NCAA To Announce USC Decision On Friday

Posted by nvr1983 on May 31st, 2010

Over the past two weeks three of the premier college basketball programs in the country had been hit by scandals (Kentucky with the ongoing Eric Bledsoe saga, Kansas with a ticket scam, and Connecticut with…we don’t even know where to begin). The latest college powerhouse — USC — may not be in the same realm of those schools  in terms of basketball heritage, but it may send bigger shock waves through the NCAA landscape than any decision by the NCAA in years  when the NCAA announces its decision on punishing the school on Friday. While the headlines of this proceeding will center around alleged improprieties involving Heisman Trophy-winning running back Reggie Bush, the case of O.J. Mayo and the infamous Rodney Guillory could also be be brought up. The Trojans have already self-imposed sanctions on themselves stemming from the Mayo case, but are continuing to contest the allegations against Bush and his family. Although any punishments levied would be against the football program as “repeat offenders” since they were sanctioned in 2001 and the Bush era (2003-2005) falls within the 5-year window the sanctions might have significant ramification for all Trojan programs. Beyond the obvious direct impact of taking back the 2004 BCS title, Bush’s 2005 Heisman trophy, and essentially erasing the highly-controversial USC dynasty from the record books, a harsh verdict would be a blow to all USC athletic programs and provide strong ammunition for every team recruiting against the Trojans in the coming years. While many readers are undoubtedly convinced that the NCAA will only impose superficial sanctions on the Trojans there is a chance that they may come down harder than expected particularly now that both USC programs have fallen on (relatively) hard times and the NCAA would not be losing as much of a cash cow as it would have had they sanctioned the Trojans two years ago.

They may not even have that one soon.

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Bledsoe May Take This To Court Of A Different Kind

Posted by jstevrtc on May 31st, 2010

Since the New York Times published its story on Friday about the NCAA checking into Eric Bledsoe, it’s been the top college basketball subject through this long holiday weekend.  True, that’s not saying much for this time of year, but, as usually happens with stories of this kind, the day-to-day evolution has been as interesting as expected.

The latest wrinkle is that, according to the boys (and girl) over at, Bledsoe might sue whoever let his high school transcript end up in the hands of the national media.  The NCAA has certainly had copies of the transcript for some time, since that’s something any prospective student-athlete at the NCAA level has to submit as part of the process.  But it seems like pretty much everyone’s now privy to what was supposed to be confidential as of three days ago, and — given what people would find on the college transcripts of a couple of the guys around here if they were ever made public — we can see how Bledsoe would be pretty ticked.  We doubt Bledsoe has family members who have copies of his high school transcript, and certainly none who would just hand it over to anyone, so if and the like all have copies of his transcript from both his junior and senior year high schools, it seems that documentation of that nature could have only come from either the senior-year school, the colleges to which Bledsoe applied (watch for this possibility to gain speed in the near future), or the NCAA itself — all entities he should be able to trust.  We can certainly understand Bledsoe’s anger.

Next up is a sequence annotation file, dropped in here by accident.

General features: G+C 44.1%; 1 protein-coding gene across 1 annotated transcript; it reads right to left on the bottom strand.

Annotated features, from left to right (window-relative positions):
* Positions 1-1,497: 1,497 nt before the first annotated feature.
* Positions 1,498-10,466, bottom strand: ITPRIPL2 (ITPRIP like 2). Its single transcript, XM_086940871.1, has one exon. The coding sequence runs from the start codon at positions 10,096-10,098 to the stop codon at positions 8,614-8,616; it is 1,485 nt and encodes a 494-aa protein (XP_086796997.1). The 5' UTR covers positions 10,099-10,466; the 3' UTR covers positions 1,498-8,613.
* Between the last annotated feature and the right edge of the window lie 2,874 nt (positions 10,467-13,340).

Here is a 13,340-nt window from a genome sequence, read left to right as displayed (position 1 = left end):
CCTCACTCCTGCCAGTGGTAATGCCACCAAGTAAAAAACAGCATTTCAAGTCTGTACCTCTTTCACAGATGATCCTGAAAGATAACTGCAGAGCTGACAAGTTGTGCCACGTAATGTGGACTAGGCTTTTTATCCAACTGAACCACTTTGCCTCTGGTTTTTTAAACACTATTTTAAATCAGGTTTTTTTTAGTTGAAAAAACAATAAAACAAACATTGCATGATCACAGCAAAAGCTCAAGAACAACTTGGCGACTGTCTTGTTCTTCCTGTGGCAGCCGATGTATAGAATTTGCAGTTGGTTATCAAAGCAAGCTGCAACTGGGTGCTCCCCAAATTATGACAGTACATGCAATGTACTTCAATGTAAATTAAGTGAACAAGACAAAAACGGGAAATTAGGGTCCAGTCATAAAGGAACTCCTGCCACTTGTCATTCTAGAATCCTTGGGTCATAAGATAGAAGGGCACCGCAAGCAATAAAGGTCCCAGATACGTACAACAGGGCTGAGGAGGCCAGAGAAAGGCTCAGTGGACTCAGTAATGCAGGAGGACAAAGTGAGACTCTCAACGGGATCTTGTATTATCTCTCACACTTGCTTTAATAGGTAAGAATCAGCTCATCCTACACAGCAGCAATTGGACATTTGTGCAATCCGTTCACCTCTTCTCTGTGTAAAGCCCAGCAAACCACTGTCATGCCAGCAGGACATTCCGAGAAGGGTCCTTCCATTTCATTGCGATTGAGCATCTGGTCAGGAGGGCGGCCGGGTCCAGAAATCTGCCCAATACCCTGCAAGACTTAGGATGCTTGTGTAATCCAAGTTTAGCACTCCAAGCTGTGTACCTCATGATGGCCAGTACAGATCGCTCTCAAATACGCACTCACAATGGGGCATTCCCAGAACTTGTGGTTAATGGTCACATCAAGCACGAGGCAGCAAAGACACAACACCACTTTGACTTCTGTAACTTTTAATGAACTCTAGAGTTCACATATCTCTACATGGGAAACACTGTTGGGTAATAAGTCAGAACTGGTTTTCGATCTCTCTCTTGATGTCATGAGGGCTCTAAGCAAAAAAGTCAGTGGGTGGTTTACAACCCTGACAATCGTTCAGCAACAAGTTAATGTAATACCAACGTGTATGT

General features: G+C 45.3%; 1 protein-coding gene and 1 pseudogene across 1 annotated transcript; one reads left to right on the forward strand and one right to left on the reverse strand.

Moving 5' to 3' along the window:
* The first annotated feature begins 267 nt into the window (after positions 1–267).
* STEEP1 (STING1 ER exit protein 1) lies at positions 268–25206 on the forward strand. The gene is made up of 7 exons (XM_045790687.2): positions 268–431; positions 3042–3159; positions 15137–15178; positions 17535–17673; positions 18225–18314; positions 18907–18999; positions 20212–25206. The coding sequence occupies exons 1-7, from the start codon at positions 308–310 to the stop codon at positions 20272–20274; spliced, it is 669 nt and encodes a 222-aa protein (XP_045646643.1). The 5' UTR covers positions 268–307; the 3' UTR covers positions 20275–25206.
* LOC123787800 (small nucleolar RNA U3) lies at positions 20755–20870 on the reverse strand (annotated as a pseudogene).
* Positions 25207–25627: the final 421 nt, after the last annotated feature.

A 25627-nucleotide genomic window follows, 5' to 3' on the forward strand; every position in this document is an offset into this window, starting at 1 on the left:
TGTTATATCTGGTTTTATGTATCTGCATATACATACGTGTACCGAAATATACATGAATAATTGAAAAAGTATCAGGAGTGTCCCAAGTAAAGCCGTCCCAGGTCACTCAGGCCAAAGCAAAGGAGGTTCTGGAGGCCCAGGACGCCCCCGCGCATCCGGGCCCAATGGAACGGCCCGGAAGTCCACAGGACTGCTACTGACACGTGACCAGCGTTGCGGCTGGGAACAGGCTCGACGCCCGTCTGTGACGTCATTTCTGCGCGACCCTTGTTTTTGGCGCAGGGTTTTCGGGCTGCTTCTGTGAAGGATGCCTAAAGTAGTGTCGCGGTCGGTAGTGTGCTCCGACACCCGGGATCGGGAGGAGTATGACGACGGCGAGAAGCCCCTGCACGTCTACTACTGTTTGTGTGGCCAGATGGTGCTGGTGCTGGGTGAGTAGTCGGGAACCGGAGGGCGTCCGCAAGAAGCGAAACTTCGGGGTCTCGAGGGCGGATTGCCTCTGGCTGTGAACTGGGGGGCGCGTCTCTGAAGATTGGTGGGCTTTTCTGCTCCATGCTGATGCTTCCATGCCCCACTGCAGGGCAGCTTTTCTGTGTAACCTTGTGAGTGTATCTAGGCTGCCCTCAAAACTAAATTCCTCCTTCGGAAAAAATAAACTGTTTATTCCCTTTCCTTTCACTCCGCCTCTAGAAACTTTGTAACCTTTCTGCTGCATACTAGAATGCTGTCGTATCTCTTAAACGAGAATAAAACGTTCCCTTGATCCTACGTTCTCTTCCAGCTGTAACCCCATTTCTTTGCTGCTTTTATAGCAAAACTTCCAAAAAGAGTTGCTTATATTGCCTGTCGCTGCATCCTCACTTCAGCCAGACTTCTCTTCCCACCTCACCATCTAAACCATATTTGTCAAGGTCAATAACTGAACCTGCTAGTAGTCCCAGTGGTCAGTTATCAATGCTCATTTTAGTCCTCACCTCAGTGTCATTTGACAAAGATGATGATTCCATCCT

Bledsoe back on his decision day.  (J. Songer/Birmingham News)

Whether or not Bledsoe moves forward with a lawsuit could tell us a lot about this situation, though, because whoever he names as a party in the suit could then subpoena his high school transcripts and any supporting documentation.  In other words, if — and yes, it’s still an “if” — there’s any impropriety there, it will come out in discovery.  If he and/or his handlers on this think that there’s something there that they don’t want to come to light, it would be better for Kentucky if Bledsoe didn’t go ahead with his lawsuit.  And let’s be honest, Eric Bledsoe is about to be a multi-millionaire.  He’s days away from being drafted into the NBA, and he has no reason to concern himself with any of this.  Assuming this isn’t a PR move of the Roger Clemens/Barry Bonds variety, if Bledose files his lawsuit against people who leaked his transcript or obtained them by suspect means, then he and his advisors must like the cards they’re holding.

The other aspect of this that we find interesting is that, no matter what websites, newspapers, or blogs you read, no matter whose Twitter feeds you follow, the lines on this are being drawn not so much by the details of the whole scenario, but rather by how each writer/blogger/tweeter feels about John Calipari, who hasn’t yet been implicated in any of this.  We’re not apologizing for the man, but the fact remains that he hasn’t been brought up in any of this so far.  There are many facets of this story that we find intriguing — how does a kid go from a 1.9 to a 2.5 in a year? How can the NCAA be investigating but not formally alert the school?  Who leaked the transcript? If this non-investigation has been going on since February, why has it dragged on until well after the season was over?  How will UK fans feel about their program if the NCAA wields the pimp hand? — but those are being largely ignored by all but a select few, with people seemingly letting their opinion of Calipari determine how they feel about a matter in which his name hasn’t surfaced.  If Bledsoe is ruled ineligible and the NCAA says that Kentucky has to forfeit its 35 wins from last season, that would be the time to examine how it might affect Calipari’s coaching career, because it would be one heck of a debate.  But, to be honest, there are other areas in this matter that are more compelling right now.